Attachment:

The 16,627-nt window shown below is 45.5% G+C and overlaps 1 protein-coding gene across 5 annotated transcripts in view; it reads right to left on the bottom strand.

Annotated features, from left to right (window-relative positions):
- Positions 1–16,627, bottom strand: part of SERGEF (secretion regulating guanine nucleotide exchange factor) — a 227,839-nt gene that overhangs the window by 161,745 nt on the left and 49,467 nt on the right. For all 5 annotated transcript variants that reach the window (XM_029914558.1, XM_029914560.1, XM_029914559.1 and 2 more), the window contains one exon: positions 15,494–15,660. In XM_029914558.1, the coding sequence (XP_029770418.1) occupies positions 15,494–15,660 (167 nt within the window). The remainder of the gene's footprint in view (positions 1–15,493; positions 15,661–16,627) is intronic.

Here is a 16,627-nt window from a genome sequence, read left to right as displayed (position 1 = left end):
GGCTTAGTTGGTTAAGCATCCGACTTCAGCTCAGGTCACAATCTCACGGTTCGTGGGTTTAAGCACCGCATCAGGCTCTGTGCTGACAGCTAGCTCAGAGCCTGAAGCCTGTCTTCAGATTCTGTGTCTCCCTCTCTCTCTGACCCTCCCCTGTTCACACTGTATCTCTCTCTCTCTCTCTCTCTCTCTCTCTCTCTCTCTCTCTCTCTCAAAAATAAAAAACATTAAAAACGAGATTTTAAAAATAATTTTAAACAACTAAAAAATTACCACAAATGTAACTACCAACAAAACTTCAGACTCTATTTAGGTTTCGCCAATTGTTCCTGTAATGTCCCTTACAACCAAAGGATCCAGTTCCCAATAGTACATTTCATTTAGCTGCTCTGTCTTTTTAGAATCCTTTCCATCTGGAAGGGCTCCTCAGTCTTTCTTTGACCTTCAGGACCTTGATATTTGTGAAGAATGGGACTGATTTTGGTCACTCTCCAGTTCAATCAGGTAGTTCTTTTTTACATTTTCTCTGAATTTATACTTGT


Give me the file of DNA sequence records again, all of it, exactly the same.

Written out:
The 16,627-nt window shown below is 45.5% G+C and overlaps 1 protein-coding gene across 5 annotated transcripts in view; it reads right to left on the bottom strand.

Annotated features, from left to right (window-relative positions):
- Positions 1–16,627, bottom strand: part of SERGEF (secretion regulating guanine nucleotide exchange factor) — a 227,839-nt gene that overhangs the window by 161,745 nt on the left and 49,467 nt on the right. For all 5 annotated transcript variants that reach the window (XM_029914558.1, XM_029914560.1, XM_029914559.1 and 2 more), the window contains one exon: positions 15,494–15,660. In XM_029914558.1, the coding sequence (XP_029770418.1) occupies positions 15,494–15,660 (167 nt within the window). The remainder of the gene's footprint in view (positions 1–15,493; positions 15,661–16,627) is intronic.

Here is a 16,627-nt window from a genome sequence, read left to right as displayed (position 1 = left end):
GGCTTAGTTGGTTAAGCATCCGACTTCAGCTCAGGTCACAATCTCACGGTTCGTGGGTTTAAGCACCGCATCAGGCTCTGTGCTGACAGCTAGCTCAGAGCCTGAAGCCTGTCTTCAGATTCTGTGTCTCCCTCTCTCTCTGACCCTCCCCTGTTCACACTGTATCTCTCTCTCTCTCTCTCTCTCTCTCTCTCTCTCTCTCTCTCTCTCAAAAATAAAAAACATTAAAAACGAGATTTTAAAAATAATTTTAAACAACTAAAAAATTACCACAAATGTAACTACCAACAAAACTTCAGACTCTATTTAGGTTTCGCCAATTGTTCCTGTAATGTCCCTTACAACCAAAGGATCCAGTTCCCAATAGTACATTTCATTTAGCTGCTCTGTCTTTTTAGAATCCTTTCCATCTGGAAGGGCTCCTCAGTCTTTCTTTGACCTTCAGGACCTTGATATTTGTGAAGAATGGGACTGATTTTGGTCACTCTCCAGTTCAATCAGGTAGTTCTTTTTTACATTTTCTCTGAATTTATACTTGT